On many occasions, mattes are employed to isolate a part of the screen, a sort of in-frame editing, masking a part of the frame in black to draw your eye to one specific part of the screen. It's fascinating that this technique predated the close up for emphasis. That said there are hardly any close ups in Nation. It's not as if the cameras, lenses and stock couldn't handle it. At 3 hours, 3 minutes and 59 seconds is a mid-shot of Gish and that is as close as it gets. But where Nation really gets it right is in its birth of the continuous action edit. Most cuts in the film are jump cuts, cuts that pay no heed to continuity and simply present the next shot as a matter of course but once in a while there is a cut that could have been made today and this still knocks my socks off. Remember that film was a nascent language and in 1915 we'd hardly passed the "Ga ga" and "Goo goo" stage. Out of seemingly nowhere, Griffith suddenly started to form real words. Russian director Sergei Eisenstein still takes a lot of credit for the evolution of film editing but his masterpiece, Battleship Potemkin, was still a decade away.
Here is what we would consider today a 'bad cut', the continuity completely disregarded because in 1915 there was no such thing as editorial continuity. The frame on the left is the last frame of the first shot and the frame on the right is the first frame of the following shot...
What's peculiar is that within the shots are points of action where a much smoother cut could have been made. The concept of editorial continuity must have been a passing thought. It astonishes me that the very next cut in the film would not be out of place in Quantum Of Solace. Not only is it an action cut that works, it also compresses the action to speed up the scene (see below).
This simply is sock knockage to the nth degree! What surprises me further is that Griffith himself was credited as the sole editor while busily executing two distinct creative methods. If there were another editor credited, I'd have understood the schizoid nature of the technique throughout the film. Given the director's monumental authorial ego it doesn't surprise me he was the only one credited but it was almost as if he was timidly testing the continuity waters and then falling back on the less demanding jump cut. Jump cutting then was de rigueur, the standard option like the western standard of writing left to right. Smooth, action oriented, continuity minded editing was the black sheep of the editorial family. Griffith hadn't given birth to a nation as much as he had created a cinematic language that we still speak very loudly today. This cannot be underestimated no matter how awful the racial politics are in the movie and how much they have besmirched his extraordinary achievement.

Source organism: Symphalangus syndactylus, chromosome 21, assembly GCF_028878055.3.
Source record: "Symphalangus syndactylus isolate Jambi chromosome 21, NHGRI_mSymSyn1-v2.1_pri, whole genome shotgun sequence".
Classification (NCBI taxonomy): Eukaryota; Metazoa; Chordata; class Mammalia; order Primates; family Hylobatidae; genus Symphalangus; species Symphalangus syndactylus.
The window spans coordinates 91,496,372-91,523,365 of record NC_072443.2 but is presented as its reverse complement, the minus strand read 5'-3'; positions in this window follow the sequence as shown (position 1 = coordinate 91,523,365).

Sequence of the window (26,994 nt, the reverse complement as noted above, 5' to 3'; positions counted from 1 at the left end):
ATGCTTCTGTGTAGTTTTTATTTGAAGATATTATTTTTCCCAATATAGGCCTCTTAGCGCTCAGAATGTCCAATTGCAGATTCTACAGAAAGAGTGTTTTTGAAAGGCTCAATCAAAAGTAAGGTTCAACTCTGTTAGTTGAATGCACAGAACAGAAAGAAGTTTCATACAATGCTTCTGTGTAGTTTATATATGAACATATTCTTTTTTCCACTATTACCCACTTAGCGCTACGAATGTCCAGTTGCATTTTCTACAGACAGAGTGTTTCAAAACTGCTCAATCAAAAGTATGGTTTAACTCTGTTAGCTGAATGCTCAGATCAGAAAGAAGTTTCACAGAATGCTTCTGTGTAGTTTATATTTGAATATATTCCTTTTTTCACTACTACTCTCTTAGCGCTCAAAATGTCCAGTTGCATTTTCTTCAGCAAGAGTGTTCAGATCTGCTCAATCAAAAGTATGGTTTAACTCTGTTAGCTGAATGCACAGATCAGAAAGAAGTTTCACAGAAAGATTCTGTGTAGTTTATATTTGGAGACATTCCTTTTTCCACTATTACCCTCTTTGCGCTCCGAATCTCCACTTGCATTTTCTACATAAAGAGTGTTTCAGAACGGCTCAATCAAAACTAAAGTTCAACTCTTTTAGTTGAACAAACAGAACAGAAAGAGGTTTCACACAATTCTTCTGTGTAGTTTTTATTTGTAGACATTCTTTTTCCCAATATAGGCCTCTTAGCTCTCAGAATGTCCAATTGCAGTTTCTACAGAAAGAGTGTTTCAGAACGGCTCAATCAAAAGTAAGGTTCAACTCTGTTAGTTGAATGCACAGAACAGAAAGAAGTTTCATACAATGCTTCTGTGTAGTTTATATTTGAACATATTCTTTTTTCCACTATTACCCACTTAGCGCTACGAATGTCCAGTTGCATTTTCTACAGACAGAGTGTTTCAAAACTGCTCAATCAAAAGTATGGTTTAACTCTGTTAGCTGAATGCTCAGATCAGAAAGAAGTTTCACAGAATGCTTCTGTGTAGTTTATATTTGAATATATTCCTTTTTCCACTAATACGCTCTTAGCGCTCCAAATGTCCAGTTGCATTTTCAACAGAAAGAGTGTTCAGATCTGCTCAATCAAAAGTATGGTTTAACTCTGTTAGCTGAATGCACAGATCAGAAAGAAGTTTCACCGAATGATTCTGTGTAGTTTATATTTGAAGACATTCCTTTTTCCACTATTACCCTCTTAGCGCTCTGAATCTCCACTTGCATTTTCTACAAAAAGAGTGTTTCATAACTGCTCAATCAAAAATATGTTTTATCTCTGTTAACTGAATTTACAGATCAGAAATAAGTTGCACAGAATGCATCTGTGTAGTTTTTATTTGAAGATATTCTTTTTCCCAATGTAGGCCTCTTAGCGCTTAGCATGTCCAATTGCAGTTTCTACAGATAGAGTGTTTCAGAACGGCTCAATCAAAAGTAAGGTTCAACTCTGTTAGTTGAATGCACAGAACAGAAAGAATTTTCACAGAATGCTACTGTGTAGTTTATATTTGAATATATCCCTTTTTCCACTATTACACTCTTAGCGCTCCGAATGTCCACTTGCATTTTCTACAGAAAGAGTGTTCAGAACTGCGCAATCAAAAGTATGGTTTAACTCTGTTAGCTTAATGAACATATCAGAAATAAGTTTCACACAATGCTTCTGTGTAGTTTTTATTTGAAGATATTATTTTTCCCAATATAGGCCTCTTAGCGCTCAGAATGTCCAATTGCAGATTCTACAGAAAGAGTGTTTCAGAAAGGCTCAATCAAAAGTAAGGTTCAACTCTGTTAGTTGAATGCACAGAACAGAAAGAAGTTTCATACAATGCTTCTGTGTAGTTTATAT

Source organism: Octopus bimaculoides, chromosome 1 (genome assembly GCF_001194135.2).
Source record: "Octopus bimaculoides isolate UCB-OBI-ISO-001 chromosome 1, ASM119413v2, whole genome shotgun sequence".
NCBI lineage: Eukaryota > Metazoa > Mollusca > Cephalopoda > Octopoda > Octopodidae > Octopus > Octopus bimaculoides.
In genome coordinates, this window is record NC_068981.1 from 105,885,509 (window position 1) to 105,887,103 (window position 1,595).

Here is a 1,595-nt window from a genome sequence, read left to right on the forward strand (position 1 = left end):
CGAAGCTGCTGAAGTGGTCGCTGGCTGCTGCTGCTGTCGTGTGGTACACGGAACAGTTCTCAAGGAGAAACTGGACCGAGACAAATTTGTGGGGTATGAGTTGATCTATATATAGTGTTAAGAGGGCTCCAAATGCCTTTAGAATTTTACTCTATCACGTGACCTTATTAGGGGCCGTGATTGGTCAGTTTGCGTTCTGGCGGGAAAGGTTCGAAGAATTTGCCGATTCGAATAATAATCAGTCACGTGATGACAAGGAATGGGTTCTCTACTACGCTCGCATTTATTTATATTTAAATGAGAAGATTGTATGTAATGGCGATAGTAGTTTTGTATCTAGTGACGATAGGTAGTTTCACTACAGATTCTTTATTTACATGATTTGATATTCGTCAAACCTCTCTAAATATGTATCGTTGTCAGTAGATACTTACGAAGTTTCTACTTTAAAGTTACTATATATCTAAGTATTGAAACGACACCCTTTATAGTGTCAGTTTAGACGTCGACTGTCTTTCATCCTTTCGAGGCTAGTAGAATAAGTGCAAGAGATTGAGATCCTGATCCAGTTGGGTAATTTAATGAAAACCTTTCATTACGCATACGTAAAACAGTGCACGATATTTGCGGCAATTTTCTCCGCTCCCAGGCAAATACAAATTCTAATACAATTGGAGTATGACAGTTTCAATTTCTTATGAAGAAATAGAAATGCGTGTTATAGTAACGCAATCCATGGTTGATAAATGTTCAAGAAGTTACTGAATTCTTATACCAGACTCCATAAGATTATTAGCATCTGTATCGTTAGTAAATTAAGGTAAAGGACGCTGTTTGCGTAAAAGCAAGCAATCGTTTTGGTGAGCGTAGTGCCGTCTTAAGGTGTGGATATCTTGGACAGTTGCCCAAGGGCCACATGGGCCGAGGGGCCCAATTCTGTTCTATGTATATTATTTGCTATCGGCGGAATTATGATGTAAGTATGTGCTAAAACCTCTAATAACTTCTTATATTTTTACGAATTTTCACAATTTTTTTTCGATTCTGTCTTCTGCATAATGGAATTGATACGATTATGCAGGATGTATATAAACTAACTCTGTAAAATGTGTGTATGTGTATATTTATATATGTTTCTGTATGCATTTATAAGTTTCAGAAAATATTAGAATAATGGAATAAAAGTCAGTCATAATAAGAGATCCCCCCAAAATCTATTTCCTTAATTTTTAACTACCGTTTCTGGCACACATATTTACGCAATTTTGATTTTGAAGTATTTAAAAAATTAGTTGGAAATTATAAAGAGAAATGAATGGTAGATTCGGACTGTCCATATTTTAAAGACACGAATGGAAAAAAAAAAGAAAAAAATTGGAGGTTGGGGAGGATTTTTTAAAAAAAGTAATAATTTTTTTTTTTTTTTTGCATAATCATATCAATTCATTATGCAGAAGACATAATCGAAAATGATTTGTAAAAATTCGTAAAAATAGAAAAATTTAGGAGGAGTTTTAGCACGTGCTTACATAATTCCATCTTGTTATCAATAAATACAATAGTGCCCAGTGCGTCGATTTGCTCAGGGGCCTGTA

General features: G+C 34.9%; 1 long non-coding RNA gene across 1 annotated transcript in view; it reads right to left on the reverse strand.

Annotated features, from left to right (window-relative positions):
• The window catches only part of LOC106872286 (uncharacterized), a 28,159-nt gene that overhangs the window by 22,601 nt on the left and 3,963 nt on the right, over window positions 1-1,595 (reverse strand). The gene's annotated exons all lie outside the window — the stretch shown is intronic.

And then there's the accompanying music. The Mont Alto Motion Picture Orchestra gives no composition credit but despite the score being continuous (that's a lot of music) and a great deal is repeated, I found the score reassuring and 'right' for the film. It doesn't spot the events as closely or as effectively as later composers would be expected to do (spotting is the process of deciding which parts of the film need specific music) but then is this a score very much like one you may have heard performed live in 1915? In which case, it's ten out of ten for temporal cultural sensitivity.
The colour coding of the scenes is notable; each scene has a tint and sometimes the tint is changed shot for shot inside the same scene. I'm sure there is an emotional resonance intended (red for warfare etc.) but as I wasn't that motivated to find out the 'code' I just accepted it as part of Griffith's plan (though can I be sure the colour coding was in place at the time of exhibition?)
There's not a great deal I can add on the film without diving into the controversy issue, so let's get stuck in.
There is a trap I'm trying very hard not to fall into. It is the 'that was then, this is now' trap. It is almost child's play to rip gore-gout gashes out of Birth Of A Nation from today's perspective. And it may even be fun to write and diverting to read but... Respect is due however much this extraordinary work has been slighted by its own portrayal of American history, hoist by its own petard, if you will. I've pointed out what may be alien to a modern audience and referenced a checklist of silent cinema tropes which seem horribly quaint to us today but I want to stay on the side of reverence and if that means this review 'feels' like its condoning the Ku Klux Clan as a force for moral rectitude, then that's a reading way off the mark and nowhere near my intention. I will deal with this contentious side of the story but will try hard not to erode the filmmaker's achievement after what seems like an unforgiveable lapse in political judgment.
OK. If you love cinema, it's polite, at the very least, to acknowledge its birth, its infancy and perhaps even its hormonal rant. There is such an abyss-wide chasm between what cinema was a century ago and what it now is, it's almost surreal. If today's cinema is an iPod (let's keep this mainstream despite the welcome bias of this site), yesterday's is a tramp with a harmonica, a tramp who moves jerkily not only in black and white but a shade too swiftly for our comfort. The extraordinary thing is that yesterday's cinema is also a supremely talented tramp with a finely tuned harmonica whose skill and virtuosity moves you if not to tears then to an appreciation that the human animal is a constant in the creation of art regardless of the tech.